It took her all of about 10 or 15 minutes to figure out what to do with one of them. Before long she was running after it and then fetching it back to me. Now she’s carried it out into the backyard.

Her vocabulary has exploded: She now knows where’s the ball??? and THERE it is! and Git it git it git it! and bring that ball and GOOOD bring that ball!

What a dawg!

I think she is going to become a Whole New Dog. By yesterday morning — before I went on the ball-search expedition — I’d noticed she was changing. She never used to sit on the doggy blanket beside my chair in the family room. Before, if I picked her up, brought her in there, and set her on the blanket, she’d get up and trot back to the toilet nest. But Tuesday evening she parked herself right at my side.

Yesterday I washed all the dog blankets and all the doggy bathroom-rug mats — started this project to get the sick-dog stink out of some of them, and then realized that washing out the Cassie perfume must help convince Ruby that Ruby can be Ruby now. Picked up an $8 bathroom rug, because a few of the remnants are past the age of laundering, and then put the re-usable ones into the washer. Ran them through two or three times with detergent and baking soda, in hopes of deodorizing them, though I’m sure that’s not 100% to the canine nose.

You know intellectually that dogs are strange. But sometimes they do amaze you.

In the aftermath of Cassie

Ruby, it appears, has noticed that Cassie has been gone for a long time. Does she suspect her pal — her packmate, her foster mother — is never coming back? Does she care?

Well, not speaking doggish, I don’t know whether she cares. I’d guess she probably notices.

But y’know, dogs are creatures of ego. By and large, the Self comes first,  unless an Other is aggressively in one’s face. And I am not very much in anyone’s face.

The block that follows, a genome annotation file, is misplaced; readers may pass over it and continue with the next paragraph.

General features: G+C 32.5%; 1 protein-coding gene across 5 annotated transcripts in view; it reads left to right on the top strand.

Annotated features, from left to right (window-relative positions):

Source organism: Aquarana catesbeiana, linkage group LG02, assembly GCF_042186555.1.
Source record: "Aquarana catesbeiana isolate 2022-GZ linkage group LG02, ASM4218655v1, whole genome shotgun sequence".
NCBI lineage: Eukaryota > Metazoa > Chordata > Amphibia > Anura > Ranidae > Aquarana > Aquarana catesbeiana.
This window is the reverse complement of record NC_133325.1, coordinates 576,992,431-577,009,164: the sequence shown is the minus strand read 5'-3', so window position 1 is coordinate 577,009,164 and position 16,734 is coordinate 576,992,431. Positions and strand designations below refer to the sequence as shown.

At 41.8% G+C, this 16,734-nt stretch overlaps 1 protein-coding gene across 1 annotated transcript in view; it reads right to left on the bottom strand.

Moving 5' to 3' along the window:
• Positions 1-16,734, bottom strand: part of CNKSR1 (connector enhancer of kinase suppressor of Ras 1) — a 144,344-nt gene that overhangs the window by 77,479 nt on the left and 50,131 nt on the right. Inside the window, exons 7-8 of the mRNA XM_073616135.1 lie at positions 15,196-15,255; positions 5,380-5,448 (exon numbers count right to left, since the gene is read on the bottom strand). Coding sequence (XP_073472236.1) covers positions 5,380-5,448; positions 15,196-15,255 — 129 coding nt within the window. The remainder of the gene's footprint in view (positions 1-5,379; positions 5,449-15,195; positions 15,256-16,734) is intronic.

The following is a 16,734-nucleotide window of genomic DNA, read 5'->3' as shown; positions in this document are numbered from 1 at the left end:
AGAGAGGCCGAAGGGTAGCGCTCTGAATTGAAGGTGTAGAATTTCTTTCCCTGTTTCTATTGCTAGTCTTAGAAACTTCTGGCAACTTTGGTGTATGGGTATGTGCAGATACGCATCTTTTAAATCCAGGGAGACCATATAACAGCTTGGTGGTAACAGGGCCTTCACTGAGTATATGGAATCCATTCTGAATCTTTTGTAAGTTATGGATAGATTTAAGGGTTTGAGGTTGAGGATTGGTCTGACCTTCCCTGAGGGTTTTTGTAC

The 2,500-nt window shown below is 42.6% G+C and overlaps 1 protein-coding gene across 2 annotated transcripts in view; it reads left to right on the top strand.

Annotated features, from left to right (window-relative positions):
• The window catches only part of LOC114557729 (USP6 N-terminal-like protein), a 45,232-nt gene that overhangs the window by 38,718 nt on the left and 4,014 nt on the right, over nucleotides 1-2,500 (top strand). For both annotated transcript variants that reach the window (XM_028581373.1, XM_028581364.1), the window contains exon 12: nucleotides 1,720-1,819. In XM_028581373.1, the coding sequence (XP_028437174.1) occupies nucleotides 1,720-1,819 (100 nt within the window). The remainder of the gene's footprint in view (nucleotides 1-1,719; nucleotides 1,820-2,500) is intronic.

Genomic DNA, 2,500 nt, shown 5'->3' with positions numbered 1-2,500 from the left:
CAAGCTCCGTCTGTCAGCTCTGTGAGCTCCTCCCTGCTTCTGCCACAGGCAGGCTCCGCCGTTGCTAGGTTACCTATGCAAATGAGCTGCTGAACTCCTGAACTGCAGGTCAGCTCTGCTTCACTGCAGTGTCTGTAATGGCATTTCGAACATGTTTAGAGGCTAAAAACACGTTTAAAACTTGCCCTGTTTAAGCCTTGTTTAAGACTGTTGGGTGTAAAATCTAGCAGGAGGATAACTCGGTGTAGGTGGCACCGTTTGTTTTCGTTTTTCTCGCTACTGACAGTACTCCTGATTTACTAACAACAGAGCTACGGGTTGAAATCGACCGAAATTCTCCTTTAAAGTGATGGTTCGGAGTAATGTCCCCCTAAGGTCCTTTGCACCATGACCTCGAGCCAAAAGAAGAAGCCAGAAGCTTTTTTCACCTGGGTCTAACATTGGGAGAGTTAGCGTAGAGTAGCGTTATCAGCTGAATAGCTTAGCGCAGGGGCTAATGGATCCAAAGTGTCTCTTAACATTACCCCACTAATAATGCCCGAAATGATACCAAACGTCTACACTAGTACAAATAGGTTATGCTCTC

So far Ruby the Corgi seems unfazed. People claim that dogs grieve, but I have rarely found that to be the case, except possibly when M’hijito has gone out of town and left Charley here: when he’s not been playing with the corgis or scarfing down food, that dog will sit on the living-room floor near near the front door. When I had to put Walt the Greyhound down, I came home and sat on the floor — the very same floor — and wept for 15 minutes. Anna, a preternaturally empathetic and intelligent dog, came over and sat beside me. Little imagination would require a human to jump to the conclusion — probably a wrong conclusion — that she understood what was up and was mourning with me. But…shortly we got up and went about our business, dog and human.

Dogs seem to get over whatever mourning they do rather quickly.

Connie the Big-Rig Trucker was here for an hour or so. Ruby was thrilled to have her and climbed on the sofa to be sure she was never lonely. She wouldn’t think of climbing on the sofa when it’s just me! {sob!} 😀

When Connie left, Ruby went back to her nest under the toilet. But she decided to come out when I called her and suggested she might like to get back on the bed, which is a great deal warmer and softer than the tile bathroom floor.

The morning walk fell far short of a mile, because Ruby decided (well…and so did I) that we should go south instead of into the Richistans. This is a pleasant neighborhood but it requires traversing two cul-de-sacs and backtracking 2½ blocks to fabricate a full mile-long route. And about the time we got down to Feeder Street East/West I realized I’d forgotten to bring the poop bags. So we needed to move right along and get back to the Funny Farm quickly, before Her Dogship defiled one of the neighbor’s yards in full view of the occupant.